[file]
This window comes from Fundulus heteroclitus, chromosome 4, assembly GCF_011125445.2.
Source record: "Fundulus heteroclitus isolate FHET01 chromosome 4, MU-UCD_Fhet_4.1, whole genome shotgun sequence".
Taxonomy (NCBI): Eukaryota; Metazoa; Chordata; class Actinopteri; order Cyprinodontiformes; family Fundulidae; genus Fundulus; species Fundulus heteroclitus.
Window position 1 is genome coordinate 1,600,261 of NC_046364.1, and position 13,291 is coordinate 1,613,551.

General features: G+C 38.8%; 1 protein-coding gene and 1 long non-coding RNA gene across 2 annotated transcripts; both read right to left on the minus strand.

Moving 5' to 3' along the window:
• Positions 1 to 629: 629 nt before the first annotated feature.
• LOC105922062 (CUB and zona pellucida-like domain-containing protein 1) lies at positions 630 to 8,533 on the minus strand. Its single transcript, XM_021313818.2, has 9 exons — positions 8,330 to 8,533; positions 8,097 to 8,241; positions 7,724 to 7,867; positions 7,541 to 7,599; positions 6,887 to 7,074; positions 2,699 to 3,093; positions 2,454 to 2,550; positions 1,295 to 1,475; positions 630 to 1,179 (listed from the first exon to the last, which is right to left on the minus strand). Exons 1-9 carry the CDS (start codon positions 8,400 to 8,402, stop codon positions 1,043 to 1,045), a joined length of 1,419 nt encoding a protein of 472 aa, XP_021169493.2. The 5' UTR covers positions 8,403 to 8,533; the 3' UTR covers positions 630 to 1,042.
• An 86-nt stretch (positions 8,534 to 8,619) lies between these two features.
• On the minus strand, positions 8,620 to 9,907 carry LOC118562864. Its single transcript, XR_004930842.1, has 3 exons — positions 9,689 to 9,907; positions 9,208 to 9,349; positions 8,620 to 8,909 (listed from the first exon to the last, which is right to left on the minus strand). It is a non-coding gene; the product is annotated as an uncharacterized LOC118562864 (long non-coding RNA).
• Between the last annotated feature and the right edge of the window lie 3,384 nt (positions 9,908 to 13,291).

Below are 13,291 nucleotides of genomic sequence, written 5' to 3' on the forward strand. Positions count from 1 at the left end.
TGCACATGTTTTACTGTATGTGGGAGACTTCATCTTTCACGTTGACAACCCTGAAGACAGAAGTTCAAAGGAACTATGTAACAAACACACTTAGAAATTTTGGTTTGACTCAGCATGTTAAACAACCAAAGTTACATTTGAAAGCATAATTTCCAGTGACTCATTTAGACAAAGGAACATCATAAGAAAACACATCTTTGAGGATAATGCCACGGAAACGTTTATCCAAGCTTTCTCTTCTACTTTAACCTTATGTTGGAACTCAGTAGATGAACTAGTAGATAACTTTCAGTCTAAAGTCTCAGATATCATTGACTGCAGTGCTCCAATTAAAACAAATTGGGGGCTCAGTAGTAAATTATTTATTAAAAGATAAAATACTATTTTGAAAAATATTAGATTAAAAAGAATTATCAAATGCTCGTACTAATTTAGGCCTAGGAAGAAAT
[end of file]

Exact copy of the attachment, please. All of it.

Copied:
This window comes from Fundulus heteroclitus, chromosome 4, assembly GCF_011125445.2.
Source record: "Fundulus heteroclitus isolate FHET01 chromosome 4, MU-UCD_Fhet_4.1, whole genome shotgun sequence".
Taxonomy (NCBI): Eukaryota; Metazoa; Chordata; class Actinopteri; order Cyprinodontiformes; family Fundulidae; genus Fundulus; species Fundulus heteroclitus.
Window position 1 is genome coordinate 1,600,261 of NC_046364.1, and position 13,291 is coordinate 1,613,551.

General features: G+C 38.8%; 1 protein-coding gene and 1 long non-coding RNA gene across 2 annotated transcripts; both read right to left on the minus strand.

Moving 5' to 3' along the window:
• Positions 1 to 629: 629 nt before the first annotated feature.
• LOC105922062 (CUB and zona pellucida-like domain-containing protein 1) lies at positions 630 to 8,533 on the minus strand. Its single transcript, XM_021313818.2, has 9 exons — positions 8,330 to 8,533; positions 8,097 to 8,241; positions 7,724 to 7,867; positions 7,541 to 7,599; positions 6,887 to 7,074; positions 2,699 to 3,093; positions 2,454 to 2,550; positions 1,295 to 1,475; positions 630 to 1,179 (listed from the first exon to the last, which is right to left on the minus strand). Exons 1-9 carry the CDS (start codon positions 8,400 to 8,402, stop codon positions 1,043 to 1,045), a joined length of 1,419 nt encoding a protein of 472 aa, XP_021169493.2. The 5' UTR covers positions 8,403 to 8,533; the 3' UTR covers positions 630 to 1,042.
• An 86-nt stretch (positions 8,534 to 8,619) lies between these two features.
• On the minus strand, positions 8,620 to 9,907 carry LOC118562864. Its single transcript, XR_004930842.1, has 3 exons — positions 9,689 to 9,907; positions 9,208 to 9,349; positions 8,620 to 8,909 (listed from the first exon to the last, which is right to left on the minus strand). It is a non-coding gene; the product is annotated as an uncharacterized LOC118562864 (long non-coding RNA).
• Between the last annotated feature and the right edge of the window lie 3,384 nt (positions 9,908 to 13,291).

Below are 13,291 nucleotides of genomic sequence, written 5' to 3' on the forward strand. Positions count from 1 at the left end.
TGCACATGTTTTACTGTATGTGGGAGACTTCATCTTTCACGTTGACAACCCTGAAGACAGAAGTTCAAAGGAACTATGTAACAAACACACTTAGAAATTTTGGTTTGACTCAGCATGTTAAACAACCAAAGTTACATTTGAAAGCATAATTTCCAGTGACTCATTTAGACAAAGGAACATCATAAGAAAACACATCTTTGAGGATAATGCCACGGAAACGTTTATCCAAGCTTTCTCTTCTACTTTAACCTTATGTTGGAACTCAGTAGATGAACTAGTAGATAACTTTCAGTCTAAAGTCTCAGATATCATTGACTGCAGTGCTCCAATTAAAACAAATTGGGGGCTCAGTAGTAAATTATTTATTAAAAGATAAAATACTATTTTGAAAAATATTAGATTAAAAAGAATTATCAAATGCTCGTACTAATTTAGGCCTAGGAAGAAAT